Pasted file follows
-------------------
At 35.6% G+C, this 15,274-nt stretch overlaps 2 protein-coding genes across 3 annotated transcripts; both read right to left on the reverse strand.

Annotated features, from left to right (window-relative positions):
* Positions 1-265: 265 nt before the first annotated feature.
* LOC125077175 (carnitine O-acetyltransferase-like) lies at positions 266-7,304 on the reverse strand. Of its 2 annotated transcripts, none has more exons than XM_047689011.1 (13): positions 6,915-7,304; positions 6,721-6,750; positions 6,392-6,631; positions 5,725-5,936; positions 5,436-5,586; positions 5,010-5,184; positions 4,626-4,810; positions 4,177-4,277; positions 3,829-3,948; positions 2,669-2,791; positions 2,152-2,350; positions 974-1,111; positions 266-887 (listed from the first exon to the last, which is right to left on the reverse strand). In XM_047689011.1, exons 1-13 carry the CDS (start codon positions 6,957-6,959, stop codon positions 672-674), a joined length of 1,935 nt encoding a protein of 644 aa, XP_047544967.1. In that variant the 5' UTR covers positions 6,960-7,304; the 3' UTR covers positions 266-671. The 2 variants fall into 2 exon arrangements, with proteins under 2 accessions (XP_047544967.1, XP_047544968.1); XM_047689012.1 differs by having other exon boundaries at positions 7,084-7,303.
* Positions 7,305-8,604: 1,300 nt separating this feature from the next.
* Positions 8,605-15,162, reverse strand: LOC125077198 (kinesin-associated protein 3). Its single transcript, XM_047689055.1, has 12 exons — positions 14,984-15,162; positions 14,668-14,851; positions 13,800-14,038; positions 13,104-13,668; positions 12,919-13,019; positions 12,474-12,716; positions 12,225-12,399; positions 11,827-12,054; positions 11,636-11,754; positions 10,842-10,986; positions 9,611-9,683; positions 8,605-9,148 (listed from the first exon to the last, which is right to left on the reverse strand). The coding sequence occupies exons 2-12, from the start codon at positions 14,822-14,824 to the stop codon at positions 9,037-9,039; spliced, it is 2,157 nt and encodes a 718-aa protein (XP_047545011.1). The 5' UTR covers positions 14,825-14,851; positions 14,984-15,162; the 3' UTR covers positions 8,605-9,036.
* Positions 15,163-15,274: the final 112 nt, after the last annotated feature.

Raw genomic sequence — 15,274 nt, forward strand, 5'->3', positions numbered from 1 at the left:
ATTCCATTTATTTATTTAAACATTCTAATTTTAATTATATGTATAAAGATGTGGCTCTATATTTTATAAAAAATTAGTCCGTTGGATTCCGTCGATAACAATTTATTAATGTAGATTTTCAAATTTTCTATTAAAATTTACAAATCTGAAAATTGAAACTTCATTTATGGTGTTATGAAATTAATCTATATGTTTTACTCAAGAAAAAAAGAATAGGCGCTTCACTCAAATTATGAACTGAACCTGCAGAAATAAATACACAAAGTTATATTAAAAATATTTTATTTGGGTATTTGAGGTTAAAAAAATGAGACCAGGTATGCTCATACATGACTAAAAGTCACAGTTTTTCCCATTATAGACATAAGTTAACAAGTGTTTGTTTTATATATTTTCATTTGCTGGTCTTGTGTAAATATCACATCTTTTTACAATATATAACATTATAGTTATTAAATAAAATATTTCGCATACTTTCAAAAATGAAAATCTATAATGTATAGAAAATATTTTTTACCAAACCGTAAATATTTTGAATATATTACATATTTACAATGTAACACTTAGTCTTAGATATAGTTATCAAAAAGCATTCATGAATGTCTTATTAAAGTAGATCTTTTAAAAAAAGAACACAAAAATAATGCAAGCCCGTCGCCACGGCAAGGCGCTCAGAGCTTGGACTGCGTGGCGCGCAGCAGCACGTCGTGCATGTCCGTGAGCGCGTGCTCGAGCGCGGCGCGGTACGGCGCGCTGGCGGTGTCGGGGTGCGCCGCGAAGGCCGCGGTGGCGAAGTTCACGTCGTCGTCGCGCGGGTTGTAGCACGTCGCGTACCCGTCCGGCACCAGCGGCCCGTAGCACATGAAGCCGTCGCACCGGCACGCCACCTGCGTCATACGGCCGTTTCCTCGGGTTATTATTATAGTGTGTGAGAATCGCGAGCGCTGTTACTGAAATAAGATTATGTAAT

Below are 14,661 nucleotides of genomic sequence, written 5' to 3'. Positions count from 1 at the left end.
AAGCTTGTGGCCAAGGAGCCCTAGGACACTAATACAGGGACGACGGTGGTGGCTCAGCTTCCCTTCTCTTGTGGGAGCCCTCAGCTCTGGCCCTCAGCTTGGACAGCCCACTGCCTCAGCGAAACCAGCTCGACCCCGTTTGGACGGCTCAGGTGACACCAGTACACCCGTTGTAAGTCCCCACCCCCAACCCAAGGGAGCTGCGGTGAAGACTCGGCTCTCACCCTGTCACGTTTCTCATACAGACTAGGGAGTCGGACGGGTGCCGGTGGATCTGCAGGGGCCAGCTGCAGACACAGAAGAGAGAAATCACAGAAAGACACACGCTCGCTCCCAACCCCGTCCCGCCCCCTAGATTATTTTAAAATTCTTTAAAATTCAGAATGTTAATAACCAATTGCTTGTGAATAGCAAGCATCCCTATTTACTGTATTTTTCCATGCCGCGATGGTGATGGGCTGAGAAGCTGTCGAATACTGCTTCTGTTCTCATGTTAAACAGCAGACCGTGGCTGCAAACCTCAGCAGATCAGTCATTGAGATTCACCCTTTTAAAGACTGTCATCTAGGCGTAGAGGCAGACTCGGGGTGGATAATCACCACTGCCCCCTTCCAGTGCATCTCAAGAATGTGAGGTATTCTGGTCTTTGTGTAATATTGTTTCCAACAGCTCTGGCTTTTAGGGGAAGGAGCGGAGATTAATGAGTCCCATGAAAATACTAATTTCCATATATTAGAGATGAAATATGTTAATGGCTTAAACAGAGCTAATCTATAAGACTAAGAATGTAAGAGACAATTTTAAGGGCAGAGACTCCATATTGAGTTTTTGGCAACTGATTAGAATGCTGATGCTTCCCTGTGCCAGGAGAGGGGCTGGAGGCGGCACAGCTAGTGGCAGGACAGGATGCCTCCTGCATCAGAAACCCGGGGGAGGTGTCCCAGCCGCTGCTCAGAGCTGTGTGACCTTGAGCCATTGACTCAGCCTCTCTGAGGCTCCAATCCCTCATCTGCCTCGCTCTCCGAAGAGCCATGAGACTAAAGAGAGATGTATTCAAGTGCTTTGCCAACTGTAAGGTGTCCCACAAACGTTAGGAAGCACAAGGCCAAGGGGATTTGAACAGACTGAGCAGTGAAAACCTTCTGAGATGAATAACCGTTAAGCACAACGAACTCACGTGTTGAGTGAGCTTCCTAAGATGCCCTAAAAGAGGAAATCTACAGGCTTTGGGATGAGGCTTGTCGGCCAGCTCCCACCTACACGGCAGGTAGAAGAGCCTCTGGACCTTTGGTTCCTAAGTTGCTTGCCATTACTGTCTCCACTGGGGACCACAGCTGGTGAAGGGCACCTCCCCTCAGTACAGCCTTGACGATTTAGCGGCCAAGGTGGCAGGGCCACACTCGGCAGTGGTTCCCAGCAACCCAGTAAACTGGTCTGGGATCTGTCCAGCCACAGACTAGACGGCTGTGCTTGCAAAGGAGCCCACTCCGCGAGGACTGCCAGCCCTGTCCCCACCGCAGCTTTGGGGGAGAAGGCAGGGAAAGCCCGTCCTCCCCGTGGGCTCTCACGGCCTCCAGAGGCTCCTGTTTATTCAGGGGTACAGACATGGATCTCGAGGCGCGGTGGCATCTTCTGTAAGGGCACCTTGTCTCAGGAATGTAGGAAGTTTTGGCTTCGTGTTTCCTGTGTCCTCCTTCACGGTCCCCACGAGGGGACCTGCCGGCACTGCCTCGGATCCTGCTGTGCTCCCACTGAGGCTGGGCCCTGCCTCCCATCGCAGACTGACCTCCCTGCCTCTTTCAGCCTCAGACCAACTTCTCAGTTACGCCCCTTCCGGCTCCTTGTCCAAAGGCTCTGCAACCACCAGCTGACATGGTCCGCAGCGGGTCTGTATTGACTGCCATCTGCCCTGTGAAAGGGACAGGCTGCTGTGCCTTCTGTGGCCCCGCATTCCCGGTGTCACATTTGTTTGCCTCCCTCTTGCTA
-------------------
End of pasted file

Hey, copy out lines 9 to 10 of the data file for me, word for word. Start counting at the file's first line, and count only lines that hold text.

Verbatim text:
ATTCCATTTATTTATTTAAACATTCTAATTTTAATTATATGTATAAAGATGTGGCTCTATATTTTATAAAAAATTAGTCCGTTGGATTCCGTCGATAACAATTTATTAATGTAGATTTTCAAATTTTCTATTAAAATTTACAAATCTGAAAATTGAAACTTCATTTATGGTGTTATGAAATTAATCTATATGTTTTACTCAAGAAAAAAAGAATAGGCGCTTCACTCAAATTATGAACTGAACCTGCAGAAATAAATACACAAAGTTATATTAAAAATATTTTATTTGGGTATTTGAGGTTAAAAAAATGAGACCAGGTATGCTCATACATGACTAAAAGTCACAGTTTTTCCCATTATAGACATAAGTTAACAAGTGTTTGTTTTATATATTTTCATTTGCTGGTCTTGTGTAAATATCACATCTTTTTACAATATATAACATTATAGTTATTAAATAAAATATTTCGCATACTTTCAAAAATGAAAATCTATAATGTATAGAAAATATTTTTTACCAAACCGTAAATATTTTGAATATATTACATATTTACAATGTAACACTTAGTCTTAGATATAGTTATCAAAAAGCATTCATGAATGTCTTATTAAAGTAGATCTTTTAAAAAAAGAACACAAAAATAATGCAAGCCCGTCGCCACGGCAAGGCGCTCAGAGCTTGGACTGCGTGGCGCGCAGCAGCACGTCGTGCATGTCCGTGAGCGCGTGCTCGAGCGCGGCGCGGTACGGCGCGCTGGCGGTGTCGGGGTGCGCCGCGAAGGCCGCGGTGGCGAAGTTCACGTCGTCGTCGCGCGGGTTGTAGCACGTCGCGTACCCGTCCGGCACCAGCGGCCCGTAGCACATGAAGCCGTCGCACCGGCACGCCACCTGCGTCATACGGCCGTTTCCTCGGGTTATTATTATAGTGTGTGAGAATCGCGAGCGCTGTTACTGAAATAAGATTATGTAAT

Below are 14,661 nucleotides of genomic sequence, written 5' to 3'. Positions count from 1 at the left end.